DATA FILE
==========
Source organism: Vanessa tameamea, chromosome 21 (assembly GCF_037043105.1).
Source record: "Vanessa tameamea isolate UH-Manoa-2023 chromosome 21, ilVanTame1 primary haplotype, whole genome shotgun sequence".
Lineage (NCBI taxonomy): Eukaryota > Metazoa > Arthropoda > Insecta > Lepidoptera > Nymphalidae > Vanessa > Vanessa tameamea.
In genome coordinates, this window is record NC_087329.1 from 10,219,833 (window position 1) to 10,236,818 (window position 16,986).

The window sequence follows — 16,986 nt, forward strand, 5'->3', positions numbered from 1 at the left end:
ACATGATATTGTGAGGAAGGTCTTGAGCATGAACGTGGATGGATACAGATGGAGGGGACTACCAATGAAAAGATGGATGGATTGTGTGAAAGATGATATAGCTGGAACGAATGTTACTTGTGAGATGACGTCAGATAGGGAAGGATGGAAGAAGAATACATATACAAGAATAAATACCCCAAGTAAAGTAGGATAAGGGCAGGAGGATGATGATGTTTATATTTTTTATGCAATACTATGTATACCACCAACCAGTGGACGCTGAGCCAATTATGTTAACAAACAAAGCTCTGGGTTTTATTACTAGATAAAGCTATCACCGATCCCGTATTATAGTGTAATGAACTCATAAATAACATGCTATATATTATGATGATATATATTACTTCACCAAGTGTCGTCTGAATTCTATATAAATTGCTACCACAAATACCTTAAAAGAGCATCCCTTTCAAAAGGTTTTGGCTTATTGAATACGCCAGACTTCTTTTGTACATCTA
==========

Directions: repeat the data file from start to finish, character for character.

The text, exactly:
Source organism: Vanessa tameamea, chromosome 21 (assembly GCF_037043105.1).
Source record: "Vanessa tameamea isolate UH-Manoa-2023 chromosome 21, ilVanTame1 primary haplotype, whole genome shotgun sequence".
Lineage (NCBI taxonomy): Eukaryota > Metazoa > Arthropoda > Insecta > Lepidoptera > Nymphalidae > Vanessa > Vanessa tameamea.
In genome coordinates, this window is record NC_087329.1 from 10,219,833 (window position 1) to 10,236,818 (window position 16,986).

The window sequence follows — 16,986 nt, forward strand, 5'->3', positions numbered from 1 at the left end:
ACATGATATTGTGAGGAAGGTCTTGAGCATGAACGTGGATGGATACAGATGGAGGGGACTACCAATGAAAAGATGGATGGATTGTGTGAAAGATGATATAGCTGGAACGAATGTTACTTGTGAGATGACGTCAGATAGGGAAGGATGGAAGAAGAATACATATACAAGAATAAATACCCCAAGTAAAGTAGGATAAGGGCAGGAGGATGATGATGTTTATATTTTTTATGCAATACTATGTATACCACCAACCAGTGGACGCTGAGCCAATTATGTTAACAAACAAAGCTCTGGGTTTTATTACTAGATAAAGCTATCACCGATCCCGTATTATAGTGTAATGAACTCATAAATAACATGCTATATATTATGATGATATATATTACTTCACCAAGTGTCGTCTGAATTCTATATAAATTGCTACCACAAATACCTTAAAAGAGCATCCCTTTCAAAAGGTTTTGGCTTATTGAATACGCCAGACTTCTTTTGTACATCTA